20/12/2013 | by tristan | 14 comments
It was reported by BBC Sport last week that the Australian Olympic Committee (AOC) have banned all Australian athletes competing in next year’s Winter Olympics from drinking alcohol inside the Olympic Village during the Games.
According to the BBC, the new rules state that athletes can drink alcohol responsibly outside the Olympic Village after their events, but no boozy bevvies can be consumed in the Village or on the flight back home!
Athletes will be sent home if they’re caught “swaying or having rambling conversations”
The restrictions are pretty hilarious, particularly as the offences listed include “swaying” and “having rambling conversations”. I don’t think anyone can regulate what constitutes as a ‘rambling conversation’ – not even the AOC. It seems like the Olympic Committees are taking things a little too serious for our liking. Do the AOC simply not trust their athletes to not let things get out of hand?
While all the other countries are likely to be having an almighty piss-up in the Village post-event, the poor Australian team will be sat sipping Diet Cokes, like a grumpy teenagers that have been given a talking to by their mums.
We already know that the ban won’t affect famously tee-total riders like Torah Bright, but what about Scotty James? The wee Aussie was only 14-years-old when he competed in the last Winter Olympics. Now he’s finally of legal drinking age, he won’t be able to celebrate potential victory with a small glass of bubbly. Unless he heads to one of the local bars, which aren’t exactly er…… extensive.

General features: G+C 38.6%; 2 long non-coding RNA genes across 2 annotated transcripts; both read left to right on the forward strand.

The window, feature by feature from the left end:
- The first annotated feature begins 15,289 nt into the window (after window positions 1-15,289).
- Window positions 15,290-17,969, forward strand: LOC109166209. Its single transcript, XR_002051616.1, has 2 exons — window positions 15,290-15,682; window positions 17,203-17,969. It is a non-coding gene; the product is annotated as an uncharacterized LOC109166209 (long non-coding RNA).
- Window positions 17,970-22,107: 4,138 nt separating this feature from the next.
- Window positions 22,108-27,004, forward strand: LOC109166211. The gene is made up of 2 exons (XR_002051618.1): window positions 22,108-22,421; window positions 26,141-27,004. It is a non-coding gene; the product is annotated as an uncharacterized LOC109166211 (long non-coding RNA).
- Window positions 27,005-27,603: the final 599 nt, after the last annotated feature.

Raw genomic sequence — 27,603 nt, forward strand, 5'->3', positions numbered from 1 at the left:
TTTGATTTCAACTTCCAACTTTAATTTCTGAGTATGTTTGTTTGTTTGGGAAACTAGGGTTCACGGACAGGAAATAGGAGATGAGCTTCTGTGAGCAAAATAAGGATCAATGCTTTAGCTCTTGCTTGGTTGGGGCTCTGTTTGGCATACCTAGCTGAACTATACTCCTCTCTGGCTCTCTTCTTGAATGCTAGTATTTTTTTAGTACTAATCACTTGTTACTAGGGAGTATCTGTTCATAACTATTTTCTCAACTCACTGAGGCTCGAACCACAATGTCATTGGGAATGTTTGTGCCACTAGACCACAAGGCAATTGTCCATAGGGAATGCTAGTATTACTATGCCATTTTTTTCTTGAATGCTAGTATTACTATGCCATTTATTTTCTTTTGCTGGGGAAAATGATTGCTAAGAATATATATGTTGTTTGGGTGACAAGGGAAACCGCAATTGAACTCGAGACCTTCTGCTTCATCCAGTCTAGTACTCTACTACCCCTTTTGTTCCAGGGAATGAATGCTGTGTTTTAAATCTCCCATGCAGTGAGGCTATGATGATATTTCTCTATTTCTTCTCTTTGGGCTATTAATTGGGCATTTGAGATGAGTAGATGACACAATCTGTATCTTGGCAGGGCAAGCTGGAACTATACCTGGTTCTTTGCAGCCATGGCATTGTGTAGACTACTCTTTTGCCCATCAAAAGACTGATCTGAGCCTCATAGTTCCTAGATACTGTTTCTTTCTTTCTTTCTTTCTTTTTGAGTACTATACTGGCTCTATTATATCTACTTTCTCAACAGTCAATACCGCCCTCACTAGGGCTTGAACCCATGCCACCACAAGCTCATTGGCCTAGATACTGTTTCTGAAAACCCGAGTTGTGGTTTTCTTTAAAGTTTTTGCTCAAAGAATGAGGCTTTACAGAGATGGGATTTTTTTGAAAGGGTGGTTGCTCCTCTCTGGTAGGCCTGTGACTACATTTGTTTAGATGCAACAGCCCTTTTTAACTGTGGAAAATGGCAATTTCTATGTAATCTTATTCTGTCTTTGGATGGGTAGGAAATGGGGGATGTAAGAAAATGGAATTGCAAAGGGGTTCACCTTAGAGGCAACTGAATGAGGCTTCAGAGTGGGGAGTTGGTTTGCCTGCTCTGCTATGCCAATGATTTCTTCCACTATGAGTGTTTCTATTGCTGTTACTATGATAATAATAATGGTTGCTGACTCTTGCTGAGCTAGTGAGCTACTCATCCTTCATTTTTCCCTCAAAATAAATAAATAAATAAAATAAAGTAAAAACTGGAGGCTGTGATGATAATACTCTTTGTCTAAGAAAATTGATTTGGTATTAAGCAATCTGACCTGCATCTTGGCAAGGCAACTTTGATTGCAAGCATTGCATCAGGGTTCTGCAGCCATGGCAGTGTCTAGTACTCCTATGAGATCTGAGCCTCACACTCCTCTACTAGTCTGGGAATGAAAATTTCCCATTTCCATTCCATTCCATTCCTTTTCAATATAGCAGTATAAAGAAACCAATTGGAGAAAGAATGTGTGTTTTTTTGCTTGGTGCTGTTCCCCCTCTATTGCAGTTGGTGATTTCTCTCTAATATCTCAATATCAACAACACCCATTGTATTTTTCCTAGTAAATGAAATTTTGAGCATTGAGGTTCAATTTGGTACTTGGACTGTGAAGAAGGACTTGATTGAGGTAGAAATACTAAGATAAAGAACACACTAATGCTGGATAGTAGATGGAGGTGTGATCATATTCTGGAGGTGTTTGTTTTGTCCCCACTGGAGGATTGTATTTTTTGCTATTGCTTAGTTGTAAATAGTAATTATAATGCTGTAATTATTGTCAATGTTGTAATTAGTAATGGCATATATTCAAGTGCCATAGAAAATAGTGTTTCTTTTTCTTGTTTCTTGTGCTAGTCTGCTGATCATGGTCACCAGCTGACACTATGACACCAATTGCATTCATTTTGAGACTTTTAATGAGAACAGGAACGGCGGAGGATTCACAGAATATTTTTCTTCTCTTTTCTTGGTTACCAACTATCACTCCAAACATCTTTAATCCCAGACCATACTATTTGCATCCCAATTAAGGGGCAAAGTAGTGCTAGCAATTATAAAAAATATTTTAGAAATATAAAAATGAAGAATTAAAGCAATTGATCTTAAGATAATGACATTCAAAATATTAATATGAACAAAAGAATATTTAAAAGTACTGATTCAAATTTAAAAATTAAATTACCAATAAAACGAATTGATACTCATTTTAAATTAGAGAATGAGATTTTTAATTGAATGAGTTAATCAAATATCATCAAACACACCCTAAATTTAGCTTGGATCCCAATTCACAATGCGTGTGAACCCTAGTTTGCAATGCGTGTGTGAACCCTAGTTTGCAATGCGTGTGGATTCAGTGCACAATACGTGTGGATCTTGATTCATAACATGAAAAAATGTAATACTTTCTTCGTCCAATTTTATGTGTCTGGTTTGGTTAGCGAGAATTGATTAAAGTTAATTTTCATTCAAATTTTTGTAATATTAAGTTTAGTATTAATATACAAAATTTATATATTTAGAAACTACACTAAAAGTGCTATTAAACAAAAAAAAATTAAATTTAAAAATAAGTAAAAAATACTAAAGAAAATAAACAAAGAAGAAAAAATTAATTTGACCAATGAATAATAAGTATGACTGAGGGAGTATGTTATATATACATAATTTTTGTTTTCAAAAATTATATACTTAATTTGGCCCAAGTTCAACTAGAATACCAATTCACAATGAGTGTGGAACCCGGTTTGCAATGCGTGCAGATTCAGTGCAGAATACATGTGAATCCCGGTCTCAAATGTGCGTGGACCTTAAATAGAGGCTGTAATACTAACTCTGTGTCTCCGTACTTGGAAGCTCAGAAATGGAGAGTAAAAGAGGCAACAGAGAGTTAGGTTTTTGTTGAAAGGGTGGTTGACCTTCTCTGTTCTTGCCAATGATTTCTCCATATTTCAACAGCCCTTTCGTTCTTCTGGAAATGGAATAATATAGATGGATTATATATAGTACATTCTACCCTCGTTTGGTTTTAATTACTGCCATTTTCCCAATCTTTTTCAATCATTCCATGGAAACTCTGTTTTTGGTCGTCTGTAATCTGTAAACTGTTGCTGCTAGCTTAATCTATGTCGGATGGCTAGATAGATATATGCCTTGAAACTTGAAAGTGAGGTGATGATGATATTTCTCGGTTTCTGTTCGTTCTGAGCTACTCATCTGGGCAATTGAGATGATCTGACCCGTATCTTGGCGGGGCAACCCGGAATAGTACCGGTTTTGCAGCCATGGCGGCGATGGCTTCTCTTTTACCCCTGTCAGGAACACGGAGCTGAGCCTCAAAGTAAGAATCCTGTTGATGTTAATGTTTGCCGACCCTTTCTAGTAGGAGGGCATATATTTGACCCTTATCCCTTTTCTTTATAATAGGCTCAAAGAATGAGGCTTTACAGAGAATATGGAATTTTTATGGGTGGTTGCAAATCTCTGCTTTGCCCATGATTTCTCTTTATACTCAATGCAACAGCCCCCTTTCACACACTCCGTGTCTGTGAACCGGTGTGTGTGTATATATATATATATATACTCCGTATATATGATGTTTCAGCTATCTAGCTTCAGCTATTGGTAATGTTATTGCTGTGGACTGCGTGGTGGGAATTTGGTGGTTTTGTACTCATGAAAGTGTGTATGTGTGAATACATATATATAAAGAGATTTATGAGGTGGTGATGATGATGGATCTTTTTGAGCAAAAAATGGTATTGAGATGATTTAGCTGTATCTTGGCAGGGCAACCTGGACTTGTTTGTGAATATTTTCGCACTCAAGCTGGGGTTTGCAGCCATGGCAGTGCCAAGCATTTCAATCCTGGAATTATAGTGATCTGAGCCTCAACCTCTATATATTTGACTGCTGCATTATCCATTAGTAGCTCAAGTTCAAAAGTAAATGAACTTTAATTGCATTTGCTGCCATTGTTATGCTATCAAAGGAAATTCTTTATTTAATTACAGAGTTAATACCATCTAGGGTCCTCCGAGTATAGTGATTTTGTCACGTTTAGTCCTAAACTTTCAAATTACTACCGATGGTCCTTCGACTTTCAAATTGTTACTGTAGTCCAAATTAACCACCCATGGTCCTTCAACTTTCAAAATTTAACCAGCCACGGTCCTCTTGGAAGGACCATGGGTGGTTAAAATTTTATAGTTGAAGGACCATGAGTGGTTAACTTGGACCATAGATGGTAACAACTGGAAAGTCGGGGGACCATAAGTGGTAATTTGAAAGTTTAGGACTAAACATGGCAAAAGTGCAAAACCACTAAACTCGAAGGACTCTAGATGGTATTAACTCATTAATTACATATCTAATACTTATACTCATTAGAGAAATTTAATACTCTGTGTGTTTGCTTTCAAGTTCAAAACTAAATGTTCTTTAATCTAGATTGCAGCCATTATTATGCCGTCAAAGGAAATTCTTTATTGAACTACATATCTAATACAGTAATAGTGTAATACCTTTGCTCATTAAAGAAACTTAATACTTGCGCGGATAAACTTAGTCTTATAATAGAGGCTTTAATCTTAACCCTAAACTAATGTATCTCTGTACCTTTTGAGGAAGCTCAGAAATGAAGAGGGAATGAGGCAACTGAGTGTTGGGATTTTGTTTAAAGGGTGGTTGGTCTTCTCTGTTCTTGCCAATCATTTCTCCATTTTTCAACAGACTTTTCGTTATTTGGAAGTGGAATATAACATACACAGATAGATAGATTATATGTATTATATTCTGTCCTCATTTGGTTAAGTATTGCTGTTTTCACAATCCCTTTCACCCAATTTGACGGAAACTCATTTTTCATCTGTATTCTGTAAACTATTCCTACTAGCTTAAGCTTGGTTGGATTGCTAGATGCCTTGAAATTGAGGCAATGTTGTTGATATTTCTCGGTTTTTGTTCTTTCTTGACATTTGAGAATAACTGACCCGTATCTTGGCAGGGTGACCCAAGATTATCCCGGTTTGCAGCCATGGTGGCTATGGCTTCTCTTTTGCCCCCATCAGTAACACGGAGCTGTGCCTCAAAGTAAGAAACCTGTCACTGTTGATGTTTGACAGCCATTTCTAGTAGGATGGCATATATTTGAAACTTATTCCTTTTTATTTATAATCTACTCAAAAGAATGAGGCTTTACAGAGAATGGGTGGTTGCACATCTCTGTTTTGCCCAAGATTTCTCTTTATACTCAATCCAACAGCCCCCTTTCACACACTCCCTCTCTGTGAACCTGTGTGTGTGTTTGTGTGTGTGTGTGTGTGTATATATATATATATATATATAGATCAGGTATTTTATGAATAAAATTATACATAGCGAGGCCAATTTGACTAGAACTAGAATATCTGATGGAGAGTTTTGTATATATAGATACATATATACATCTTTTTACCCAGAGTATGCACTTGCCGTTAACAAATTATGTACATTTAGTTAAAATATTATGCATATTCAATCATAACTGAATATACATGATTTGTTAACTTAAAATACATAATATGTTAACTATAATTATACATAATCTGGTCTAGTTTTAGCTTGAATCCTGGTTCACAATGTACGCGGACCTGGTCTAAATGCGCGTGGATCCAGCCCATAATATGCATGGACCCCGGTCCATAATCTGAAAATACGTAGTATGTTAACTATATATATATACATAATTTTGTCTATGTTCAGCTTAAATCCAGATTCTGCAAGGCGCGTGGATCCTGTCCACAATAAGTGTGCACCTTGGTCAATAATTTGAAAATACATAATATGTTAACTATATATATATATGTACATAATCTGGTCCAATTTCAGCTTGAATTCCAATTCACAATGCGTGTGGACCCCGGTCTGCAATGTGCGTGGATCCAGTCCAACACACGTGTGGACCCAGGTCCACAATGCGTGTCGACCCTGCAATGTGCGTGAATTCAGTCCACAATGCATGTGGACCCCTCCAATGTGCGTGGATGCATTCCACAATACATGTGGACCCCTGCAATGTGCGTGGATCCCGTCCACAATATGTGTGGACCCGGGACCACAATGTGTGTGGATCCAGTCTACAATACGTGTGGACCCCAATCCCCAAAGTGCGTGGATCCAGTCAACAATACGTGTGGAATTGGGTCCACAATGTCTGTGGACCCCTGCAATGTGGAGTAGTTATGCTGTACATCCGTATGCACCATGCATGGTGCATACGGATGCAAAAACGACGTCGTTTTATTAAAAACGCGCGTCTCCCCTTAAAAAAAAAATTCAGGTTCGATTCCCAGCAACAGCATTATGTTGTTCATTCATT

However, it’s not like snowboarders have a totally clean record when it comes to getting rat-arsed at the Olympics. Take the infamous Scotty Lago scandal at Vancouver 2010. The American was sent home early after he went round a party, dangling his medal in front of his penis and asking girls to kiss it!
The Aussies do have a bit of reputation themselves for behaving badly when under the influence. Back at the London 2012 Olympics, rower Josh Booth was detained by police after damaging a shop front on a night out. Australia’s swimming team suffered the worst Olympic performance in two decades after supposedly indulging in a “toxic” culture of booze and misusing prescription drugs. But does this mean that the Olympic Committees should take such a strong approach to the teams at Sochi 2014?
The new alcohol rules instated by the AOC list the following behaviour as being ‘inappropriate or disruptive to others’:
- Being disorderly or argumentative
- Swaying, staggering or falling down
- Being bad-tempered, aggressive or using offensive language
- Speech which is loud and boisterous
- Annoying fellow team members and others
What do you think? Should athletes be banned from drinking alcohol in the Olympic Village? Or is this just another case of Olympic Committees going one step too far? Let us know your thoughts below.